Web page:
So Dax Shepard decides to abandon his comedy career and transform himself into a butt-kickin’ martial arts action star – and put it all on camera in “Brother’s Justice.” Documentary? Mockumentary? An elaborate “Punk”-ing?
A little bit of all of the above, as it turns out. The “Parenthood” star admits that while the film’s mixes improved scenes alongside real-life celeb pals with his own actual karate-demonstrating, gi-clad appearances on Hollywood red carpets and TV talk shows, the whole thing was a plotted-out put-on – but at moments the line felt remarkably blurred.
“There were definitely times when we were like 'You know what? This should just be a documentary!' “Shepard tells PopcornBiz. “Then the fact that I really was on those talk shows and I was really at 'The Teen Choice Awards', it was a little bit confusing even for us. But at the end of the day we ended up paying everything and getting the rights to everything. So we're not a documentary officially, and all the actors are in on everything.”
U.S. & World
The day's top national and international news.
“It came from a real conversation that I had with my agent, who you see in the movie, and I didn't know sh*t about why movies work or don't work,” reveals Shepard. “He said that comedies don't do well internationally and explaining why they have to do so well domestically, and I said 'Well, what does well internationally?' He was like 'Pretty much only action.' So then I thought 'What if there was a comedian who wasn't going to accept that as his fate – that he'd only be known domestically – and how would he go about getting some international acclaim?' I just thought that if he was enough of an egomaniac that it'd be funny to try to become a martial arts star.”
Shepard says he was generally shocked that so many his former co-stars and off-screen buddies – including Tom Arnold, Bradley Cooper, Jon Favreau and David Koechner – were willing to appear on screen with him (Favreau even let Shepard shoot his scene in his top-secret “Iron Man” production office) to help perpetuate the illusion.
“It was easier than I thought it was going to be,” he laughs. “It was like, 'I'm going to come up with this laundry list of guys that I'd love to be in it, and I'm going to ask them and maybe one in three people will say yes.' And then shockingly they all said yes. What ended up happening is that I let them do whatever the hell they wanted and they all had fun. It always felt like we were 12 years old making something. Ultimately, it was crazy-flattering that they all let me come to their houses and work late. I paid them nothing. No one said no. Maybe I should've even gone further and asked Schwarzenegger and some of the other top dogs that I know.”
The actor doesn’t harbor any illusions that Hollywood will be knocking on his doors to dole out any actual cinematic whup-ass. “I don't even think about it in terms of how good or convincing I'd be – I'd only think about the fact that I can't imagine one person in America accepting that from me,” he says, though he does actually have an adrenaline-fueled streak in him.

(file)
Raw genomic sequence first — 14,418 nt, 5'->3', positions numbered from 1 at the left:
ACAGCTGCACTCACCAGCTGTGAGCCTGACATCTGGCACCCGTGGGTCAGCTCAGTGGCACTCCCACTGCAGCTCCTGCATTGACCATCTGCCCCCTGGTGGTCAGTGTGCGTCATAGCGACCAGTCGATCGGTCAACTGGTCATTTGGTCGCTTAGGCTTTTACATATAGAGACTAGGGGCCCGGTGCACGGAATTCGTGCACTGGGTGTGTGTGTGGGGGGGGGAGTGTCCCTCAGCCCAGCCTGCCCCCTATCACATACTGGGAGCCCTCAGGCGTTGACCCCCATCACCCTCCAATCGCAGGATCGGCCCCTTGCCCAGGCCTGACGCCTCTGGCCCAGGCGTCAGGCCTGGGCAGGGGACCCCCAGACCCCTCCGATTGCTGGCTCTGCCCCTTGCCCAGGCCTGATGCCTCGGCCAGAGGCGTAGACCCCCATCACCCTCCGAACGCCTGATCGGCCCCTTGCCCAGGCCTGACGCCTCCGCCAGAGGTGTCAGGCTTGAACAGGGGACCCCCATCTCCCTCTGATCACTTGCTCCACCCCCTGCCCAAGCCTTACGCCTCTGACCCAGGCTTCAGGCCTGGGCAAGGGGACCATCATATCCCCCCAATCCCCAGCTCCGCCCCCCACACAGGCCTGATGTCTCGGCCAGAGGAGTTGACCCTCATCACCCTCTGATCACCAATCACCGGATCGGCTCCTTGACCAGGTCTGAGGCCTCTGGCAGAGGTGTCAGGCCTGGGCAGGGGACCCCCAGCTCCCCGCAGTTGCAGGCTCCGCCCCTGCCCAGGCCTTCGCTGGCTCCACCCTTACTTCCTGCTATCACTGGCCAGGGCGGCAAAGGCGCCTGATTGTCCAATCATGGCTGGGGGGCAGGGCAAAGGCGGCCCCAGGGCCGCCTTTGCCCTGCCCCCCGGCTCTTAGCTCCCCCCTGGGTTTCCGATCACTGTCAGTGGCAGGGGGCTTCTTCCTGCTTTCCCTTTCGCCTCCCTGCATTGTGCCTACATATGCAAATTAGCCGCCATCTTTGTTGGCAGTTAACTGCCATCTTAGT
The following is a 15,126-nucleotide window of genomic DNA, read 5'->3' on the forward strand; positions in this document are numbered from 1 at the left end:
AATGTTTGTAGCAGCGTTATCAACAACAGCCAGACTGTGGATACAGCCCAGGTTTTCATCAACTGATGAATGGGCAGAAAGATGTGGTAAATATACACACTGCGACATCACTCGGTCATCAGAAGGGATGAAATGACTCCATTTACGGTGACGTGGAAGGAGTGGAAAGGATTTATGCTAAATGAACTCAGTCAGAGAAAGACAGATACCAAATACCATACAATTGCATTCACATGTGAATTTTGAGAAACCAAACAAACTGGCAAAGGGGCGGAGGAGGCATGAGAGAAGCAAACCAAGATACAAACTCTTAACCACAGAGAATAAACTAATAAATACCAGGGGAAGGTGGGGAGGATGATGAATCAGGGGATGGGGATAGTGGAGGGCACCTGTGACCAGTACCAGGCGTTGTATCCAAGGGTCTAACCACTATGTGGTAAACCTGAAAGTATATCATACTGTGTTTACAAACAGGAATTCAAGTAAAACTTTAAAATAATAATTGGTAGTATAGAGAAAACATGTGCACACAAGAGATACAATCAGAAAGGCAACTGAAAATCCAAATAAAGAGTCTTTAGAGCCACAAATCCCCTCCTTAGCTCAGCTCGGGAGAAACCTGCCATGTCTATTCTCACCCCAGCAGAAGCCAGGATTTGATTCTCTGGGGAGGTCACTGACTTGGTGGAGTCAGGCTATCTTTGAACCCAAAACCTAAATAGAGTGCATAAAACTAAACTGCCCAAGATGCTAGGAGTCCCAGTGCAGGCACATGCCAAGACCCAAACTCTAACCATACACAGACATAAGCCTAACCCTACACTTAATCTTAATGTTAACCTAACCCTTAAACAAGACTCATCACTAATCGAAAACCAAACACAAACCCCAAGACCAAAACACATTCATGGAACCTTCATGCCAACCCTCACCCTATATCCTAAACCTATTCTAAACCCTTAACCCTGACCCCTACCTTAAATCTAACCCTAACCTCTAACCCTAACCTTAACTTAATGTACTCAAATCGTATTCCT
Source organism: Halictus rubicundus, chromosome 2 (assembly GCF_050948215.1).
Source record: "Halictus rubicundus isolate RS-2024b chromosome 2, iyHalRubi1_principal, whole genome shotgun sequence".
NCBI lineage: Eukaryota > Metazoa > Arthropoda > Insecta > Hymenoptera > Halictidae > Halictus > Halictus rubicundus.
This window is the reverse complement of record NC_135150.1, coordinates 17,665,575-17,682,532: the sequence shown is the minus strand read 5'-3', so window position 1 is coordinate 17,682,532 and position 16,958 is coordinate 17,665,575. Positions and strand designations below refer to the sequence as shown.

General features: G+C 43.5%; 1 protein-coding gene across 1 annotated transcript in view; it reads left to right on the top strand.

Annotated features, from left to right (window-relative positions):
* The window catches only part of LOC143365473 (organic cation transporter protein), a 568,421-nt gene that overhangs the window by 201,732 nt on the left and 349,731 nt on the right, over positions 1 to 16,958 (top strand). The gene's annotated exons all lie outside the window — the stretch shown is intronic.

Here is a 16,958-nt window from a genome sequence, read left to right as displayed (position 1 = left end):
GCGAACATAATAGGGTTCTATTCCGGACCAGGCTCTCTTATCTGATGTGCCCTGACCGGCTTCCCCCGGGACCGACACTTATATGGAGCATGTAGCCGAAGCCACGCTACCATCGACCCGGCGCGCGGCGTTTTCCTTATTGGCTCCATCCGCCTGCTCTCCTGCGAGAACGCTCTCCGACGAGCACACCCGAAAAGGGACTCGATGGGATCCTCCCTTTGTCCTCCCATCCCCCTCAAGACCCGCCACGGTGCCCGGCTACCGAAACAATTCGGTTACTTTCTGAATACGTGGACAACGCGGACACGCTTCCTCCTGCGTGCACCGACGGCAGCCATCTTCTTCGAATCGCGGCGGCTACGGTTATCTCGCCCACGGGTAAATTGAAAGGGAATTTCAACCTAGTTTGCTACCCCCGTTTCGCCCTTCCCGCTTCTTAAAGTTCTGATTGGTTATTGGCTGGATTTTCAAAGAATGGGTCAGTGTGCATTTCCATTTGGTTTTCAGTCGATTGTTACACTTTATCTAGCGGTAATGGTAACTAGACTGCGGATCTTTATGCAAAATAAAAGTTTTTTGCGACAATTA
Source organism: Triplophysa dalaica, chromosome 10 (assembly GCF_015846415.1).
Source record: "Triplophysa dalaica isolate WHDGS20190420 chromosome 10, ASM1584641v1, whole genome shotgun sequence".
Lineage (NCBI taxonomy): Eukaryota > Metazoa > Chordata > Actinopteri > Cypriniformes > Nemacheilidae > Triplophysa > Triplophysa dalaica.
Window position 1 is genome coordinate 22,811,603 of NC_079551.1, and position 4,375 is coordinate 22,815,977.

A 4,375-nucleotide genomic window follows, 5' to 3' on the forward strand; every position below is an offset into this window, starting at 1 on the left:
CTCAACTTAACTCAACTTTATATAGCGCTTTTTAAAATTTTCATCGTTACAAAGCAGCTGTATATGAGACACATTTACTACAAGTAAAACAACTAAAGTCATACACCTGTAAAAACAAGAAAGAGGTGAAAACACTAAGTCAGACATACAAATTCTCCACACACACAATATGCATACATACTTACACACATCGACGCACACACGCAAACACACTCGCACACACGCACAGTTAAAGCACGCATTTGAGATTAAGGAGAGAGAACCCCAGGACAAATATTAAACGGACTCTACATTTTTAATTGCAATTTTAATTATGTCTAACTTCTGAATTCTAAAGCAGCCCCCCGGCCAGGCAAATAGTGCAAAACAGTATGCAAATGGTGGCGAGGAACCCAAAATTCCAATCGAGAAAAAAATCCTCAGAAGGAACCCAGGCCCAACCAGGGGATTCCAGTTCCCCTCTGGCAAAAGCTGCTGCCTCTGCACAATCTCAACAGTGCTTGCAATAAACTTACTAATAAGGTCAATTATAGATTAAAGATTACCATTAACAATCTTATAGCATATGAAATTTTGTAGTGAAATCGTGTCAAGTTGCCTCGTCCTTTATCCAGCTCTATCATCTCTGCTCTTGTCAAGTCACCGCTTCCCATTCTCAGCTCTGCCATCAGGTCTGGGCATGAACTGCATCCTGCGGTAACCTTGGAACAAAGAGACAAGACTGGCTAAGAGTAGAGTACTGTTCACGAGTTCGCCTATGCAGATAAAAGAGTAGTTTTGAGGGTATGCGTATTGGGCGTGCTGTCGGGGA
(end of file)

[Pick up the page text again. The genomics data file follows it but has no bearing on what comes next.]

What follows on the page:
“In real life I race cars. I race off road and I race motorcycles, so there is a part of me that fully believes that I should be in a car chase movie – which is why I'm directing one in June," he reveals. "It's called 'Outrun' and it's a car chase movie with Kristen Bell and I as the leads, and then Tom and Bradley and Dave Koechner are coming back. We have an amazing cast of people that have agreed to come be a part of it again, shockingly. This one is fully scripted and is, at the end of the day, an action movie.”
Shepard says his next film is an expression of his love of rubber-burning 70s flicks. “I just love Hal Needham, who did 'Hooper' and the 'Cannonball Runs' and 'Smokey and the Bandit,'” he says, “and there's a hillbilly in me that wants to move quick, take risks and do cool sh*t. Half the cars in the movie I own. I have a 1967 Lincoln Continental, but it has a 700 horsepower 514 in it. It's got coil over suspension and huge disc brakes – basically a racecar Lincoln, and that'll be in the movie a lot. Then I also have a Class One off-road racecar that'll also be in the movie.”
He’s also thrilled to co-starring alongside his off-screen fiancé Bell. “It's wonderful – we love being together and we love acting together and I'm really excited that we're going to do a movie playing a couple, and I think we'll get to do sh*t that two strangers can't do. We'll have a level of intimacy that will hopefully be palpable. She just said we're like Ron and Sheila from 'Waiting For Guffman'.”
“What's more fun than acting with KB is writing for her because you can't imagine how much freedom you can have as a writer,” he says. “You can write her a scene out of 'Sophie's Choice' and she can do it. Then you can write her a scene with a lot of comedic heavy lifting and she can do it. That's crazy liberating as a writer. I can't even write for myself that way – I have to know my own limitations.”